1. Learn to trust the Fizz: Local indie rock musician John Roderick made good on the rumors and announced this morning that he's running for city council in position eight—one of the two at-large spots.
On his new campaign website, Roderick, a prominent figure from Seattle's alternative rock era, says he'll be "a tireless advocate for the arts."
Three other main candidates are already running in for the spot: incumbent Tim Burgess, housing advocate Jonathan Grant, and labor activist John Persak.
2. Veteran state senator Jeanne Kohl-Welles (D-36, Ballard) announced on Facebook last night that she is "seriously considering" running for Larry Phillips's King County Council seat; Phillips announced last week that he's retiring after 24 years on the county council, where he represents the northern edge of downtown, heading north through Queen Anne, Magnolia, Ballard, and Northwest Seattle.
Kohl-Welles, a strong liberal presence in the state senate since 1994 (and before that in the house since 1990), added:
It's hard for me to think of leaving the Senate, but I believe that at this point in my career I would enjoy a new challenge, as well as being closer to home among my constituents and in the community on a year-round basis. And fortunately, I would have the same constituents as I have now in the 36th Leg. District. I also would have a more immediate and local experience in working on many of the issues that are so important to me, such as affordable housing and eliminating homelessness; economic and pay equity and social justice; anti-poverty and essential services; expanding multi-modal mobility, including transit; human trafficking and commercial child sexual exploitation; juvenile justice and foster care services; and medical and personal use marijuana legalization. And this is not a complete list. I'll be making my decision within the next few days. It should be an interesting time ahead.
State house representative Reuven Carlyle (D-36, Queen Anne) announced earlier in the day that he wasn't running for Phillips' seat; he said he wants to continue working at the state level, where he's the house finance chair on budget and tax issues.
3. The other member of the 36th district contingent, state representative Gael Tarleton (D-36, Ballard), also made an election announcement this weekend: She endorsed a batch of city council candidates. She's only endorsing one incumbent, Jean Godden in the fourth district which covers the U District northeast to Sand Point.
In an email to the general manager of Pacific Fisherman Shipyard on Shilshole in old Ballard, Tarleton, a former port commissioner, said, "I voted for district elections because I truly believed we needed a sea change in city governance."
"I voted for district elections because I truly believed we needed a sea change in city governance." —Gael Tarleton endorses a batch of challengers
She goes on to endorse: neighborhood council leader Catherine Weatbrook over incumbent council member Mike O'Brien in the sixth district (which overlaps with Tarleton's state legislative district in Ballard); longshoresman John Persak over incumbent city council member Tim Burgess in position eight, one of the two at-large positions (lefty, affordable housing advocate Jonathan Grant is also challenging Burgess); and slow-growther Bill Bradburd who's running citywide for position nine, the other at-large spot.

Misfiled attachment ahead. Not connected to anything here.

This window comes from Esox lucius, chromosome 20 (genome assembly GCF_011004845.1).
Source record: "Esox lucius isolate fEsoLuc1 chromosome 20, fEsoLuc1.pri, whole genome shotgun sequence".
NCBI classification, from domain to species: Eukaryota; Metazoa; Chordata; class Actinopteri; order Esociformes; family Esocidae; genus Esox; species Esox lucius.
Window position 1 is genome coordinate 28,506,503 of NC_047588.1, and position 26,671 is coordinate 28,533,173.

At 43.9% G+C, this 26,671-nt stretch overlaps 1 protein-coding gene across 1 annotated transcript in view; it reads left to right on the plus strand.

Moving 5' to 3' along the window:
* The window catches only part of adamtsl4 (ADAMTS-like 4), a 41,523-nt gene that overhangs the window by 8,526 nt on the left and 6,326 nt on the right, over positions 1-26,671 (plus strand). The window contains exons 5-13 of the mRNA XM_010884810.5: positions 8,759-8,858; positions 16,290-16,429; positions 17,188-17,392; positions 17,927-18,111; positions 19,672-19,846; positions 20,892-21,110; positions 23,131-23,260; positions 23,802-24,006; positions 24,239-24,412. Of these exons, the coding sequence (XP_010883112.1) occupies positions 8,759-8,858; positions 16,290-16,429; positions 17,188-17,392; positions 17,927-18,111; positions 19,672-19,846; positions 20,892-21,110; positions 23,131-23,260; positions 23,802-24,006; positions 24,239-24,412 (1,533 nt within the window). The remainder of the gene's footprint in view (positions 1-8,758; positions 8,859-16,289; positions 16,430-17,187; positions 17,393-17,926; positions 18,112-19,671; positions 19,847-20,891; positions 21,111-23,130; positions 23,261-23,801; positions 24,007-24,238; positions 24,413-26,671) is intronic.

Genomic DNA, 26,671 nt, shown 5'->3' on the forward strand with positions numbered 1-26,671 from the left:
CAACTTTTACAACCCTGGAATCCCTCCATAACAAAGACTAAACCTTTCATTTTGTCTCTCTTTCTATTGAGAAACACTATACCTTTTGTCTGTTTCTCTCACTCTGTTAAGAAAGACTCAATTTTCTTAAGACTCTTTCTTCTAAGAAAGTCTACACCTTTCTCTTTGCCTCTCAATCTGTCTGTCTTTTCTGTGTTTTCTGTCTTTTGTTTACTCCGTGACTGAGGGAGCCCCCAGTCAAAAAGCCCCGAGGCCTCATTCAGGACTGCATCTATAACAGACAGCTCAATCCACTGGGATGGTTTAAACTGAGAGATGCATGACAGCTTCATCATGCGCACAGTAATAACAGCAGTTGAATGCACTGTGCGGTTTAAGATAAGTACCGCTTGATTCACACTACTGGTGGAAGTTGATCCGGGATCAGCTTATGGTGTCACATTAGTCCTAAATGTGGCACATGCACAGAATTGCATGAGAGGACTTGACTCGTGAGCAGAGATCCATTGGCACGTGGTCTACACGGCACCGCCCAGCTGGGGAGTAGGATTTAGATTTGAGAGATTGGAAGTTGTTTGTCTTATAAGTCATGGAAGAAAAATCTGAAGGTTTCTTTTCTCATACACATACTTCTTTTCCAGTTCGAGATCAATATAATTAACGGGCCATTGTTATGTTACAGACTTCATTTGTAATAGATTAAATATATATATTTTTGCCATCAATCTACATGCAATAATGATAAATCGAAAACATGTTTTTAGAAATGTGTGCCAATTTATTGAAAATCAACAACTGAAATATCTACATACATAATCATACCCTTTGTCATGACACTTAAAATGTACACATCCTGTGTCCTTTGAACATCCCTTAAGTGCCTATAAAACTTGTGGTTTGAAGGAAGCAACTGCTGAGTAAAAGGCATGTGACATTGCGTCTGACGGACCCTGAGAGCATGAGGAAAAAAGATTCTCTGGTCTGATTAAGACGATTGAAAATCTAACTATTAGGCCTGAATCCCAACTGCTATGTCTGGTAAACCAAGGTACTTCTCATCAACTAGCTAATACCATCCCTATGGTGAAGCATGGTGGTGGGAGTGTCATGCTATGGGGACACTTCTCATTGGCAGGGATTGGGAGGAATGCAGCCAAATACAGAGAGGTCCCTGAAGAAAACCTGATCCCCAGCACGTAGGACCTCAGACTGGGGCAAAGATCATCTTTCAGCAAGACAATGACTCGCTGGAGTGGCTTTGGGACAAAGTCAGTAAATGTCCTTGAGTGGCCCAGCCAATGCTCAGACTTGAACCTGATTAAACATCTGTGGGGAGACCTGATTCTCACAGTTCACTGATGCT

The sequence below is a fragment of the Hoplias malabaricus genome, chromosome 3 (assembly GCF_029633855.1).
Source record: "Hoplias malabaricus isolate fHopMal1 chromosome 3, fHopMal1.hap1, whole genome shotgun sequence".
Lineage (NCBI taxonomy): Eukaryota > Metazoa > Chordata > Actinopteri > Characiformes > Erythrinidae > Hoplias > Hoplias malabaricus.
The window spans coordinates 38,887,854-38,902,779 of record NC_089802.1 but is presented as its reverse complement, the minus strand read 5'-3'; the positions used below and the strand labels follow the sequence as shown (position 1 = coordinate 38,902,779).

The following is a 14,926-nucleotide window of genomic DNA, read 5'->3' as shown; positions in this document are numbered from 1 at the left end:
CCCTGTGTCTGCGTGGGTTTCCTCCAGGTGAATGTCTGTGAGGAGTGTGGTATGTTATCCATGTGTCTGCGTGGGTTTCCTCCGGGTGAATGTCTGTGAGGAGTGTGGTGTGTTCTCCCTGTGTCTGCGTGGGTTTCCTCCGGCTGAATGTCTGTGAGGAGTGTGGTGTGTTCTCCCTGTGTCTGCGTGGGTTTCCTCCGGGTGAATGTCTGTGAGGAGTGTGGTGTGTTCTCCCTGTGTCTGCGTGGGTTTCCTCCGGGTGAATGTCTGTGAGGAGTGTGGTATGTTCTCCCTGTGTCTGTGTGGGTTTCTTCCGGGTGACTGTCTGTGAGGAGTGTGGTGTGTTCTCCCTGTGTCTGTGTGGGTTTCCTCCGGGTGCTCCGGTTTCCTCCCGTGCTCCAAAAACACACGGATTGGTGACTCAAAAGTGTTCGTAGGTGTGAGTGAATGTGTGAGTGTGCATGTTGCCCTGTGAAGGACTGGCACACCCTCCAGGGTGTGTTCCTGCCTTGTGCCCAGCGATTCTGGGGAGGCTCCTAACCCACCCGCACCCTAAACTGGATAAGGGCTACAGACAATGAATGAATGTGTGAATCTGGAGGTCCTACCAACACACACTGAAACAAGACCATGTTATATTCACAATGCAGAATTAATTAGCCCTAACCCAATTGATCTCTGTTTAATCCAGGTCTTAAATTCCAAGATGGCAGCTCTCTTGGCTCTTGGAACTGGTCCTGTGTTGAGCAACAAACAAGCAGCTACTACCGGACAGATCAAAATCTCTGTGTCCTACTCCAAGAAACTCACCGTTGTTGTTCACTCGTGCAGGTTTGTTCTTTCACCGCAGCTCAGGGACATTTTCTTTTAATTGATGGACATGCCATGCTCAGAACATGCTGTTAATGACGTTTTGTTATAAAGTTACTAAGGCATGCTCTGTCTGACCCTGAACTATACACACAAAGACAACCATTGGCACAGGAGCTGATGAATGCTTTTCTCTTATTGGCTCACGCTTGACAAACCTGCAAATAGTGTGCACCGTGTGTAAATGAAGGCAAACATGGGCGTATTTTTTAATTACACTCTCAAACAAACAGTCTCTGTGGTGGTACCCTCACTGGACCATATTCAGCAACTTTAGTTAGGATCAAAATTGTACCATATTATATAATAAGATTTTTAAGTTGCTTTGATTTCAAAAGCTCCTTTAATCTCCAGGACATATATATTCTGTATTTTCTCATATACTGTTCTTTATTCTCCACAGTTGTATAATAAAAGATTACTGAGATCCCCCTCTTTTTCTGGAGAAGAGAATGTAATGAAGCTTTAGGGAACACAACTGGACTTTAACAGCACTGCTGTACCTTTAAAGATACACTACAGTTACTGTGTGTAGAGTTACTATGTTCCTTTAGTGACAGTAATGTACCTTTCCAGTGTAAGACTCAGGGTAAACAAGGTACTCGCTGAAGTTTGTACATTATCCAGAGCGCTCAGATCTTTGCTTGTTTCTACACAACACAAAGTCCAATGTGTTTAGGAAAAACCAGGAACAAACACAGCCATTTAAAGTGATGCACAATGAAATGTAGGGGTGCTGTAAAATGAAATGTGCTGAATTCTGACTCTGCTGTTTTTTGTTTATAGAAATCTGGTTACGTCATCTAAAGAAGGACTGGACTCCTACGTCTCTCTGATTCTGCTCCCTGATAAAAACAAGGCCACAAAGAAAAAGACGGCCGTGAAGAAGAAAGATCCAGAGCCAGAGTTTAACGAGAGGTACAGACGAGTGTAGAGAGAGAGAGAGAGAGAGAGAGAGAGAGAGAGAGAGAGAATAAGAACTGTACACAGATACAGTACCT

There are two other people vying for the position nine spot (incumbent Sally Clark is resigning)—civil rights attorney Lorena González and newly announced candidate, arts advocate James Keblas.
4. The council's vote to rein in microhousing development last year is starting to feel a little askew now that mayor Ed Murray has announced he wants to see 50,000 new housing units built in the next 10 years (20,000 affordable and 30,000 market rate).
Puget Sound Business Journal reported on Friday that Department of Planning and Development director Diane Sugimura told a rotary club meeting that the council may have gone "a little too far" when they tightened aPodment guidelines last year.
Murray actually threatened to veto the legislation at the time, telling me last September: "I believe they [a series of new regulations] don't help us create housing affordabilty, and affordable housing is a centerpiece of my administration."
The council went ahead and passed veto-proof legislation, voting nine to zero to align microhousing development with DPD rules by making each living space count as a unit rather than allowing developers to get around standard rules by only counting a floor as a unit.
However, they went much further than squaring up development rules. They also: required multiple sinks, set a minimum apartment size (220 square feet, as opposed to the previously proposed 220-square-foot average), mandated minimum parking standards, and mandated an increase in the size of common areas.
Building a traditional corporate campus in the city misses the point of relocating to the city.
5. And a followup to my grumpiness about the Expedia news; to summarize: I think building a traditional corporate campus in the city misses the point of relocating to the city.
Check out these leafy pictures Expedia sent along to hype the announcement that they're abandoning a high rise in downtown Bellevue for a low-slung 750,000-square-foot building in Interbay with room to expand 200,000 more square feet.
It looks more like Microsoft 1995 than Seattle 2015—which is apparently Expedia's aspiration. Explaining that Expedia was all grown up now, company spokeswoman Sarah Waffle Gavin told me they wanted "a corporate campus befitting a global company."